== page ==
Busy as a Bee

Busy as a Bee

The honey bee is the only insect that produces food eaten by man.

Honey bees have 6 legs, 2 compound eyes made up of thousands of tiny lenses (one on each side of the head), 3 simple eyes on the top of the head, 2 pairs of wings, a nectar pouch, and a stomach.

Honey bees have 170 odorant receptors, compared with only 62 in fruit flies and 79 in mosquitoes. Their exceptional olfactory abilities include kin recognition signals, social communication within the hive, and odor recognition for finding food. Their sense of smell is so precise that it could differentiate hundreds of different floral varieties and tell whether a flower carried pollen or nectar from meters away.

The honey bee's wings stroke incredibly fast, about 200 beats per second, thus making their famous, distinctive buzz. A honey bee can fly for up to six miles, and as fast as 15 miles per hour.

The average worker bee produces about 1/12th teaspoon of honey in her lifetime.

One bee has to fly about 90,000 miles – three times around the globe – to make one pound of honey.

It takes one ounce of honey to fuel a bee's flight around the world.

A honey bee visits 50 to 100 flowers during a collection trip.

The bee's brain is oval in shape and only about the size of a sesame seed, yet it has remarkable capacity to learn and remember things and is able to make complex calculations on distance travelled and foraging efficiency.

A colony of bees consists of 20,000-60,000 honeybees and one queen. Worker honey bees are female, live for about 6 weeks and do all the work.

The queen bee can live up to 5 years and it's role is to fill the hive with eggs. She is the busiest in the summer months, when the hive needs to be at its maximum strength, she lays up to 2500 eggs per day. The queen bee has control over whether she lays male or female eggs. If she uses stored sperm to fertilize the egg, the larva that hatches is female. If the egg is left unfertilized, the larva that hatches is male. In other words, female bees inherit genes from their mothers and their fathers while male bees inherit only genes from their mothers.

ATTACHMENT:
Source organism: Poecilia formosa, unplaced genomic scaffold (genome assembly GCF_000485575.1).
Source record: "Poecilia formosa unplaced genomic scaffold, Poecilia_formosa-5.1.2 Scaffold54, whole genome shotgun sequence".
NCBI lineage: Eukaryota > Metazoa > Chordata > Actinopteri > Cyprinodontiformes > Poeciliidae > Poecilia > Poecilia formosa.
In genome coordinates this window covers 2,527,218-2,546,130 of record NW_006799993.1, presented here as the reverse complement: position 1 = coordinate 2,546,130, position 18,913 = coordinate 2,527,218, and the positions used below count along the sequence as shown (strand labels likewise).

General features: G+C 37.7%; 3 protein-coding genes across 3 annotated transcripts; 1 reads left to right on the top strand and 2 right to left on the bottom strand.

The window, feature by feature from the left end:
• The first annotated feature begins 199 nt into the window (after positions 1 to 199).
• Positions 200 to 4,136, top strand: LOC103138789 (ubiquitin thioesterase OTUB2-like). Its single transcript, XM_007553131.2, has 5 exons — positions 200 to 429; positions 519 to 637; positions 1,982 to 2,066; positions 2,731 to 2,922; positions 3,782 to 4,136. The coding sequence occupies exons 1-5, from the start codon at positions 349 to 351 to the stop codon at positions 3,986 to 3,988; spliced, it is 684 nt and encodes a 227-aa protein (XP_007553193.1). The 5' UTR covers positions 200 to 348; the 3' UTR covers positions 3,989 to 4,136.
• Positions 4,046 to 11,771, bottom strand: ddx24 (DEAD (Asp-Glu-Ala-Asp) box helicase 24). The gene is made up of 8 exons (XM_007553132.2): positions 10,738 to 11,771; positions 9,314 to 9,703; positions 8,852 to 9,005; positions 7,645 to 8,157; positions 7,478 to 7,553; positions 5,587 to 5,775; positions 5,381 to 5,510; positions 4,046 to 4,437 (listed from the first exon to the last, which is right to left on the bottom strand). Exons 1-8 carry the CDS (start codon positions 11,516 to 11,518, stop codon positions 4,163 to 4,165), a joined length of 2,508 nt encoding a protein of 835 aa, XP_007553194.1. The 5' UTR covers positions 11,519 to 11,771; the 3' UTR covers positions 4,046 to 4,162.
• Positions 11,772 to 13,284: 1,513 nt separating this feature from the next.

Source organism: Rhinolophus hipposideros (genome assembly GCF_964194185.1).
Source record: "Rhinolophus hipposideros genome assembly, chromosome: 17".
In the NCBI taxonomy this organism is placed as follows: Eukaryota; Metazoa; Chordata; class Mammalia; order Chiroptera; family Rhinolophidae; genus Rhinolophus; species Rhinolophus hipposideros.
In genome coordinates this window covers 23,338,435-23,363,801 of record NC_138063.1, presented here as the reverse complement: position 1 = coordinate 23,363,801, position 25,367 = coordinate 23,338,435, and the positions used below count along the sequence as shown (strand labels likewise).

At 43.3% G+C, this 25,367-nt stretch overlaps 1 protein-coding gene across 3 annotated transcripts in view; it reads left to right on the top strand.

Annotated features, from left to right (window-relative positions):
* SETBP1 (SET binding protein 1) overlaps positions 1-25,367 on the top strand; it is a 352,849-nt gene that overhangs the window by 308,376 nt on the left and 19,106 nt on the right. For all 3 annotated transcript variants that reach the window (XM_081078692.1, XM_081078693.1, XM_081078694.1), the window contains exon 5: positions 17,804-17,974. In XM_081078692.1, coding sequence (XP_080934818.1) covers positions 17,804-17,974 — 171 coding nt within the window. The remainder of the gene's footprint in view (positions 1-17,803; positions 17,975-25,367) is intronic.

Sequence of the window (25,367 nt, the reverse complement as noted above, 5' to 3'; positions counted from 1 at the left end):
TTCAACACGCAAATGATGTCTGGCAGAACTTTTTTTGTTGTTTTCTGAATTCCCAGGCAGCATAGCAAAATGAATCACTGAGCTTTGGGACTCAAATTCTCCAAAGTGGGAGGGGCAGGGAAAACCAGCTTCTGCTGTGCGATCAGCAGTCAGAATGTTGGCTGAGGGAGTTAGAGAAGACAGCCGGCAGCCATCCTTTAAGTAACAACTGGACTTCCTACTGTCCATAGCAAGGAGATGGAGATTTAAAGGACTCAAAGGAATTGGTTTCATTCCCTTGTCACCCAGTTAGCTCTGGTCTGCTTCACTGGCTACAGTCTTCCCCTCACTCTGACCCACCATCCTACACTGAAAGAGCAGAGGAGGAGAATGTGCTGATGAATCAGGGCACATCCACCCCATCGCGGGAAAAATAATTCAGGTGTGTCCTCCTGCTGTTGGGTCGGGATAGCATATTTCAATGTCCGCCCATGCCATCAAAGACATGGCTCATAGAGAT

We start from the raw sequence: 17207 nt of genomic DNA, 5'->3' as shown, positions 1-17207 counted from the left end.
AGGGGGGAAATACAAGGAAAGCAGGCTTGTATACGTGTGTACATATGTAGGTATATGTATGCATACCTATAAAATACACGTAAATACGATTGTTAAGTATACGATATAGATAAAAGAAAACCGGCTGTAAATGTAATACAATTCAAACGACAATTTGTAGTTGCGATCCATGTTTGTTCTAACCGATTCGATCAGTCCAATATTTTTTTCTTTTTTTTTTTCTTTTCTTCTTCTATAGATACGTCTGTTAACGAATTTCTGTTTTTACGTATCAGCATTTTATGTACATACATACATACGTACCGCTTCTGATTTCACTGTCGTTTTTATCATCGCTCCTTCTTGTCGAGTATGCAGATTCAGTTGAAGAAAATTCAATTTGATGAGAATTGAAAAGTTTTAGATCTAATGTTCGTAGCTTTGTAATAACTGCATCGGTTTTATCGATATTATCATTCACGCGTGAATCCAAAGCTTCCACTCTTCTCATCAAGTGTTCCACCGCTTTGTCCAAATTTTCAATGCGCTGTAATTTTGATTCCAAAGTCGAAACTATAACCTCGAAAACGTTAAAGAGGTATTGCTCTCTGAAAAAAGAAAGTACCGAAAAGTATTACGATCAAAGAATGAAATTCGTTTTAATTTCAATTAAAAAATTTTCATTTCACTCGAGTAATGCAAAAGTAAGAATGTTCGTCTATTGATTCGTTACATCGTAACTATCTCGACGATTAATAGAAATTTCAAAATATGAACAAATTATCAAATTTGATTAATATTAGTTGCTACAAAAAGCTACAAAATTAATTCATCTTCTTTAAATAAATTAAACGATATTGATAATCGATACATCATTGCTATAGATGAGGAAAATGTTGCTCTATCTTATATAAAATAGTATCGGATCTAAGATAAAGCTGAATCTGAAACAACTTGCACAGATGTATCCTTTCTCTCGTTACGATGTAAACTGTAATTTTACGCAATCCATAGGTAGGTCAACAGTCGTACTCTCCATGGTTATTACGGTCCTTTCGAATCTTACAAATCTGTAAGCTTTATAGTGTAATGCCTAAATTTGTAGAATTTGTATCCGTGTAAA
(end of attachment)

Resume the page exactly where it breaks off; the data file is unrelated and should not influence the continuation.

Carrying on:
Larger than the worker bees, the male honey bees (also called drones), have no stinger and do no work at all. All they do is mating. In fact, before winter or when food becomes scarce, female honeybees usually force surviving males out of the nest.

Only worker bees sting, and only if they feel threatened and they die once they sting. Queens have a stinger, but they don't leave the hive to help defend it.

The worker bees produce honeycomb which comprises hexagon shaped cells through the consumption of honey produced from the collected flower nectar. To produce one pound of beeswax, six to eight pounds of honey are ingested

During winter, honey bees feed on the honey they collected during the warmer months. They form a tight cluster in their hive to keep the queen and themselves warm.

North America has over 4,400 described species of native bees.

Bees start making honey, which is their food, by visiting flowers. They collect a sugary juice called nectar from the blossom by sucking it out with their tongues. They store it in what's called their honey stomach, which is different from their food stomach. When they have a full load, they fly back to the hive. While sloshing around in the honey stomach, the nectar mixes with enzymes that transform its chemical composition and pH, making it more suitable for long-term storage. When a honeybee returns to the hive, it passes the nectar to another bee by regurgitating the liquid into the other bee's mouth. This regurgitation process is repeated until the partially digested nectar is finally deposited into a honeycomb. The unique design of the honeycomb, coupled with constant fanning by the bees' wings, causes evaporation to take place, creating the thick, sweet liquid we know as honey. The bee then seals the comb with a secretion of liquid from its abdomen, which eventually hardens into beeswax.

The color and flavor of honey varies from hive to hive based on the type of flower nectar collected by the bees. For example, honey made from Orange Blossom nectar might be light in color, whereas honey from Avocado or Wildflowers might have a dark amber color. In the United States alone, there are more than 300 unique types of honey produced, each originating from a different floral source.